Back to school means back to sports for student athletes.
While many athletes have been training or working out throughout the summer, practices for fall sports typically get into full swing a few weeks before school starts.
As athletes return to their sports, it’s important to take precautions to prevent serious sports injuries.
The most common injuries during the fall tend to be to the knee, ankle and shoulder, said Jenn Mroz, MS, ATC, lead athletic trainer at Spectrum Health Ludington Hospital.
“In sports like football, soccer and cross country, we see of lot of lower extremity injuries,” Mroz said. “Sports like tennis and volleyball typically have more upper body injuries such as shoulder strains.”
Following proper technique, stretching before and after practice, icing down after practice and letting the body rest are among the injury prevention strategies Mroz recommends.
When to sit out
Many athletes don’t always recognize the severity of their injuries. Playing through the pain is often viewed as a better option than taking a break from their sports. That concept, however, can make the injury worse.
“It’s frustrating when an athlete says an injury has been hurting for weeks, but thought it would just get better on its own,” Mroz said. “There are things an athletic trainer can do in the initial stages of injury to minimize the pain and swelling while reducing the time they are out of their sport.”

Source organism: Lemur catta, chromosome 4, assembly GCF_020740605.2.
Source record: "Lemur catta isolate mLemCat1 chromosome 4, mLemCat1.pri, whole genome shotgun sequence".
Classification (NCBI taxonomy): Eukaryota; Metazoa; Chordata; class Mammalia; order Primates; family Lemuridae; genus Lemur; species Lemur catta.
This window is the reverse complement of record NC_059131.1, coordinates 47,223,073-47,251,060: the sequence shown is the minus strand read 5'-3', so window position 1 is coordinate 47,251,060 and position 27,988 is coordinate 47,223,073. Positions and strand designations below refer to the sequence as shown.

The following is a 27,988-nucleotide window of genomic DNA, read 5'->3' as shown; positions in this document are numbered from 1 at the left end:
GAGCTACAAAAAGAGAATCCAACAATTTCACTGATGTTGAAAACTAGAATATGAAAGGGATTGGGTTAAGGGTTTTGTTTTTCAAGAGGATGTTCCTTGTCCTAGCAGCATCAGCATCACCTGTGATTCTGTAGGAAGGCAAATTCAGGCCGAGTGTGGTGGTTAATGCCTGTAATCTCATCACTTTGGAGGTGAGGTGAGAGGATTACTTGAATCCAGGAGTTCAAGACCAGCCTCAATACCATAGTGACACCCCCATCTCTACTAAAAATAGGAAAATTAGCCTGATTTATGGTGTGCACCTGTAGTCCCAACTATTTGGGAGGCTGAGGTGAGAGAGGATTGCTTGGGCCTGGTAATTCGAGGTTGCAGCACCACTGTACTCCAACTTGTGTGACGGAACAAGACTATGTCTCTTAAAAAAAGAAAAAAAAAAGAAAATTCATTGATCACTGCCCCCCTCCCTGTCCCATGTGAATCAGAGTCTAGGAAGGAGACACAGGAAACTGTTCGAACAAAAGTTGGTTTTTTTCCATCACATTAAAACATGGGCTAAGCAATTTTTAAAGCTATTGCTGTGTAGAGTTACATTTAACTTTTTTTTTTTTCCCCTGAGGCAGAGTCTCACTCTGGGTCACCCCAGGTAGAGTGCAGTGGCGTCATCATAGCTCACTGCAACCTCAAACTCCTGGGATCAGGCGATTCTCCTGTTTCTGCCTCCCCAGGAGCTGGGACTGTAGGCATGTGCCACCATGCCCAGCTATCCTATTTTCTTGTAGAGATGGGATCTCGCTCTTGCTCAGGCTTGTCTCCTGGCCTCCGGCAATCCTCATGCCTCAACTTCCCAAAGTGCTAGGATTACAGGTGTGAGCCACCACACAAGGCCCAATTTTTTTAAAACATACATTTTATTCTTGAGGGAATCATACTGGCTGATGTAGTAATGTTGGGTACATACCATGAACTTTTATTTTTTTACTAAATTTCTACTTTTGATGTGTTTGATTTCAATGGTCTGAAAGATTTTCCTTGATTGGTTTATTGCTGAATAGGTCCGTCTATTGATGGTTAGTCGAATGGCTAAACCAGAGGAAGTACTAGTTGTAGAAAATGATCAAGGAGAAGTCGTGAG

Coaches are also doing a better job of not being overly aggressive to get athletes back in the game, Mroz said.
The heat and humidity from summer often follow athletes into the fall sports season. As such, staying hydrated is an important part of staying healthy.
The first step to proper hydration is drinking plenty of water before practice and taking frequent water breaks during practice.
Mroz stresses the importance of drinking water as opposed to popular sports drinks.
“Water is always best for hydration,” she said. “Sports drinks contain sugar, which slows down the body’s ability to rehydrate. Sports drinks should be saved for after the practice or game.”
When the temperature is high, she also recommends several breaks in the shade, especially on days when the humidity is over 65 percent.
“Humidity causes the air to become too saturated with water, which limits the ability to have sweat evaporate off your body,” Mroz said. “With sweat still on the skin, the body loses its natural cooling system.”
To avoid overheating, Mroz says athletes can place cool towels on the back of their neck. She also suggests practicing in the morning or evening, when the sun isn’t as hot.
Some sports are more prone to injury than others. Football, hockey and soccer tend to have more injuries. The more intense the activity, the greater the risk of injury.
“You can’t predict what is going to happen,” Mroz said. “But you can be prepared for if it happens.”
Having an athletic trainer on hand is one thing schools can do to be prepared.
“Having an athletic trainer allows the coach to focus on coaching, and the trainer can focus on the medical aspect of the game,” Mroz said. “An athletic trainer is there not only to treat injuries, but also to help prevent them.”